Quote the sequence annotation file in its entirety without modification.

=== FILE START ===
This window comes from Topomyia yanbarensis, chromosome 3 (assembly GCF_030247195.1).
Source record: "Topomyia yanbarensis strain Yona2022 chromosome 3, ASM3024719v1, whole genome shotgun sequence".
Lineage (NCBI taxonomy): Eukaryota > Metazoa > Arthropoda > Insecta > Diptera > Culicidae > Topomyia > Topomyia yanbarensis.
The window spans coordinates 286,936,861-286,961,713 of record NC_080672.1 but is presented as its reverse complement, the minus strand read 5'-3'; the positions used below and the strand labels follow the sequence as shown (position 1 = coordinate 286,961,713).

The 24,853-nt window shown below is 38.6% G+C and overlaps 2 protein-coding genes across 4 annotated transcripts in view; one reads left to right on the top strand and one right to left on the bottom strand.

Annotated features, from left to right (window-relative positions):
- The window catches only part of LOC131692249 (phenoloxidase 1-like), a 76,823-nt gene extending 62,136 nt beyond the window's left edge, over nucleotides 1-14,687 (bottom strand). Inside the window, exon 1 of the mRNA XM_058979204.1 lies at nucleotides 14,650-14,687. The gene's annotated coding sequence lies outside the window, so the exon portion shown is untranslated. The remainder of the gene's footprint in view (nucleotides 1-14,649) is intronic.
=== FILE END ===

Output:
This window comes from Topomyia yanbarensis, chromosome 3 (assembly GCF_030247195.1).
Source record: "Topomyia yanbarensis strain Yona2022 chromosome 3, ASM3024719v1, whole genome shotgun sequence".
Lineage (NCBI taxonomy): Eukaryota > Metazoa > Arthropoda > Insecta > Diptera > Culicidae > Topomyia > Topomyia yanbarensis.
The window spans coordinates 286,936,861-286,961,713 of record NC_080672.1 but is presented as its reverse complement, the minus strand read 5'-3'; the positions used below and the strand labels follow the sequence as shown (position 1 = coordinate 286,961,713).

The 24,853-nt window shown below is 38.6% G+C and overlaps 2 protein-coding genes across 4 annotated transcripts in view; one reads left to right on the top strand and one right to left on the bottom strand.

Annotated features, from left to right (window-relative positions):
- The window catches only part of LOC131692249 (phenoloxidase 1-like), a 76,823-nt gene extending 62,136 nt beyond the window's left edge, over nucleotides 1-14,687 (bottom strand). Inside the window, exon 1 of the mRNA XM_058979204.1 lies at nucleotides 14,650-14,687. The gene's annotated coding sequence lies outside the window, so the exon portion shown is untranslated. The remainder of the gene's footprint in view (nucleotides 1-14,649) is intronic.